The film, that will premiere during Slamdance, follows Henry (Brian McGuire), after his fiancée Beth (Nina Millin) breaks off the engagement after she finds audio recordings of their intimate life and a confession that he may no longer love her, Hughto explained.
Henry then meets Charlie (Sonja Kinski), who indulges him in acting out his obsession of creating the perfect interaction.
"The film is really about mediation and thinking about how we present ourselves and each other without second thought to whether the things we're doing are appropriate," Hughto said during a phone call to The Park Record from Los Angeles, Calif. "It's about how that thought is radically changing the boundaries of things that were once private are now public and what that does to intimacy."
With that concept in mind, Hughto began to craft a storyline in a way that would be visually interesting.
"The thing I looked for was fluidity, identity and, at the same time, humanity," he said. "I wanted the characters to be changed by the events that happen in the film and are not the same as they were when we started, if that makes sense."
"Diamond on Vinyl" is told in chronological order as far as the narrative goes, even though Hughto tried to figure out a way to make it linear and nonlinear at the same time, he explained.
"At the same time, by using sounds and recordings and the iterations and destabilizing those things, I wanted the audience to question whether or not they were seeing something in the moment, or behind the moment," Hughto said. "Hopefully, by the end of the film, I want them to question what they saw and when they saw it."
Hughto knew the film needed to be character driven.
"I knew the kind of people I wanted and knew that the script could make the characters clinical and cold, so I wanted actors who would bring in a lot of empathy," he said. "I wanted the audience to like the characters, even though they make bad decisions."
Hughto worked with casting director Lisa Roth.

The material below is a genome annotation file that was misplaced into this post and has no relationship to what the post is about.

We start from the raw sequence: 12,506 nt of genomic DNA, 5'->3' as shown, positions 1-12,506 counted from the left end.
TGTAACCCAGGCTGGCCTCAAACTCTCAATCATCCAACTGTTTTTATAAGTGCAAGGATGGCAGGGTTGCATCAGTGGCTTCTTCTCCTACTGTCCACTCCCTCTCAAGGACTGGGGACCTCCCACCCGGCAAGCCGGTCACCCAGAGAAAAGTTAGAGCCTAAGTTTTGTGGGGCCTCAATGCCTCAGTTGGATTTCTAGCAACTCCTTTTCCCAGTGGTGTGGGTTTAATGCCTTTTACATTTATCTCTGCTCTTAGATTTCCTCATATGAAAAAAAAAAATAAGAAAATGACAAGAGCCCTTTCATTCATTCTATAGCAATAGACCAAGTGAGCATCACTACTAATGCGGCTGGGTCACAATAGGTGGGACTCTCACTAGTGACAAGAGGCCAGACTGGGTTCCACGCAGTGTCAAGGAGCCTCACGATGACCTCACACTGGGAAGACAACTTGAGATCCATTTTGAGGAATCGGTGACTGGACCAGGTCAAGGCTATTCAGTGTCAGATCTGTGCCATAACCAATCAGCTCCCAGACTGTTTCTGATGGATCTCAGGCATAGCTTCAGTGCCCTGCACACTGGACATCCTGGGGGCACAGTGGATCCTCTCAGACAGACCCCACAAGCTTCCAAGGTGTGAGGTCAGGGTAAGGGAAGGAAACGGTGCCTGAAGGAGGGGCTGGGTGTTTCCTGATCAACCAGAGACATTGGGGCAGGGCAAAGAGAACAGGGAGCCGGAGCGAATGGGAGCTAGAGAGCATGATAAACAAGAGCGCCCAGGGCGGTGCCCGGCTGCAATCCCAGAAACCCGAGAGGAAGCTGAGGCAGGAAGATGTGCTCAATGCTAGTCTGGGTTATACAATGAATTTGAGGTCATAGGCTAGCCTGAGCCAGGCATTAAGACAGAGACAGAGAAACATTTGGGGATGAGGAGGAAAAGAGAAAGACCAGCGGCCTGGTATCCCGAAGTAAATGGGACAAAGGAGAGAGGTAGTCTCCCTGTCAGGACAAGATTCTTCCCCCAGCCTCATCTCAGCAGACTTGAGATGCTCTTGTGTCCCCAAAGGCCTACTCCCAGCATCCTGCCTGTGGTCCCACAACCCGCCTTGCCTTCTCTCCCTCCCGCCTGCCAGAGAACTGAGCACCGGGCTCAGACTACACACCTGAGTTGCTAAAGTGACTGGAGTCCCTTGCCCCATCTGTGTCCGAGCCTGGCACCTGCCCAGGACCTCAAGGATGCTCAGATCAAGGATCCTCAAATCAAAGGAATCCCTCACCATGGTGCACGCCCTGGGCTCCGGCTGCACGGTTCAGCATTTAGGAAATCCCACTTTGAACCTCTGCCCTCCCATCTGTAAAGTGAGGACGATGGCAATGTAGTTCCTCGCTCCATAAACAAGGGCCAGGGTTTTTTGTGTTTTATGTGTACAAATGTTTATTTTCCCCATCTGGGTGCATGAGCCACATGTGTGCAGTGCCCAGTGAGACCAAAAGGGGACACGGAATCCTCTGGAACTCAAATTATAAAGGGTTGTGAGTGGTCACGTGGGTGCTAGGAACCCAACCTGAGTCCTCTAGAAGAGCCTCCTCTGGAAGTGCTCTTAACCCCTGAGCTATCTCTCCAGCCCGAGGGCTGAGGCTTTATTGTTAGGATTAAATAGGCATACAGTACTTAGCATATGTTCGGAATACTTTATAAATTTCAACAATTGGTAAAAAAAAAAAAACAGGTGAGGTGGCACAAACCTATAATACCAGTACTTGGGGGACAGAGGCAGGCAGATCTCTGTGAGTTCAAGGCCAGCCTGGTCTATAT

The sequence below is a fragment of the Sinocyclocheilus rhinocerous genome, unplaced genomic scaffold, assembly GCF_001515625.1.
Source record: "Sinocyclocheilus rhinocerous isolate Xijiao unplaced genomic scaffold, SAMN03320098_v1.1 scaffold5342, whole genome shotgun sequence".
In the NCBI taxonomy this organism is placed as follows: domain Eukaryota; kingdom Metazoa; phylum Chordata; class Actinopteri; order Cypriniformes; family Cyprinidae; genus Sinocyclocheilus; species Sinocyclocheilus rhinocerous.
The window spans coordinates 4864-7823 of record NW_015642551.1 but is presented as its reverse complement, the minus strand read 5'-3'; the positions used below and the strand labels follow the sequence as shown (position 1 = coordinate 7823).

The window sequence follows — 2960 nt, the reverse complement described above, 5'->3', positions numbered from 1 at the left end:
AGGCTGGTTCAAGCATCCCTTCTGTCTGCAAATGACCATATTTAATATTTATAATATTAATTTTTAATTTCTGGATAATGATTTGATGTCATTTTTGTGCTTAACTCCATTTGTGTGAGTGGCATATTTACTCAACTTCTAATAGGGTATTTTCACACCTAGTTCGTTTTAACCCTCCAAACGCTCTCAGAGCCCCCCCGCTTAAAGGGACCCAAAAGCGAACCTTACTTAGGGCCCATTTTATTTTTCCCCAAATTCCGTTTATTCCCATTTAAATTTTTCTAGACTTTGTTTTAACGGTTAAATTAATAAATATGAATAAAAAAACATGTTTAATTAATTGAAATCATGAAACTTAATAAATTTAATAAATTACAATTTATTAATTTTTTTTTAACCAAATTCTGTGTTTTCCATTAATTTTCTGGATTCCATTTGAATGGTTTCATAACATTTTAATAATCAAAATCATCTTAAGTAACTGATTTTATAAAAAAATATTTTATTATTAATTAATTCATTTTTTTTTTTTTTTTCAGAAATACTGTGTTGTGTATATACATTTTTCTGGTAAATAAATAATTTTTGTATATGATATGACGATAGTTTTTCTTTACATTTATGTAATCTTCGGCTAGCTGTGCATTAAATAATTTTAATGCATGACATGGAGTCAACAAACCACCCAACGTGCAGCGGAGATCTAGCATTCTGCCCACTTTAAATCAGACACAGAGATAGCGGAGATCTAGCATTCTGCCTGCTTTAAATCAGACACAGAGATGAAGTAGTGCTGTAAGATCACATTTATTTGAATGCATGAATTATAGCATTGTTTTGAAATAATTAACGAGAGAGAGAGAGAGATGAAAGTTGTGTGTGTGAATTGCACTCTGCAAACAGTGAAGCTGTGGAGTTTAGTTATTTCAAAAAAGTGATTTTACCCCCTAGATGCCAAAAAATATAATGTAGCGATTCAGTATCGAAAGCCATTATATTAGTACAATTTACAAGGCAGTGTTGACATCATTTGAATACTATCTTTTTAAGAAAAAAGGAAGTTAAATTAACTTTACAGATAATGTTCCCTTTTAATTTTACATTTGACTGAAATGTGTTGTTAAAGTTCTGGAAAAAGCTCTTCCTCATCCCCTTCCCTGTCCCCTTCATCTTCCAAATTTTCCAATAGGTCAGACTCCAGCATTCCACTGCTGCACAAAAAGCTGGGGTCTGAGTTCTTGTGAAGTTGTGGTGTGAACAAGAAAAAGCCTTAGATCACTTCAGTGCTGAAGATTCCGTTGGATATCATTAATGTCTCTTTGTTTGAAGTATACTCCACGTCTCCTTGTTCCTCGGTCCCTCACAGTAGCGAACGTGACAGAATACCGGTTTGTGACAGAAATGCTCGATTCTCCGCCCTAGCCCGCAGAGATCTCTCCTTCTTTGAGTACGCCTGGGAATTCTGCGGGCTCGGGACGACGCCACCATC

"She was amazing because I told her I didn't care about appearances, but needed actors who were in the right age range and committed to make the film with me," he said.
The filming took only 12 days.
"Everything was centered around performance," Hughto said. "The actors and I had to feel like we had the time to get the right shots and right performance."
McGuire, Millin and Kinski were instrumental in bringing these characters to life in ways Hughto didn't imagine.
"I told them not to worry about hitting all the lines, but did say I needed them to hit the beats," he said. "Some of my favorite moments in the film when they were acting off script."
Kinski originally came in for a different role and Hughto gave her a script and asked her to come in for call backs and then put her with Brian and watched the magic unfold, he said.
"To me, Charlie is quite the broken person in spirit, but also very childlike, because she is very open and free," Kinski said during an separate telephone interview from L.A. "She is different than me because at certain times in my life, I put up a guard and filter my actions and worlds, but I related to her a lot."
One of Kinski's favorite scenes is when she meets one of the characters and realizes she wants something different.
"When I play (a character), the process has nothing to do with me," she said. "During the filming, I tried to differentiate between myself and Charlie. So, when I played, I would think about and imagine how she would play off of the person I'm acting with.
"It was like a game of ping pong and I found myself basing what I did on the mood of the scene," she said.
Kinski said Hughto was a great director, especially since the film was shot in such a short time.
"We got it done, and it helped because we were able to cram everything in under pressure," she said. " J.R. is a sweet and amazing person and great to work with."
Slamdance will screen "Diamond on Vinyl" on Monday, Jan.21, at 9:30 p.m. in the Treasure Mountain Inn Gallery, 255 Main St. For more information, visit www.slamdance.com.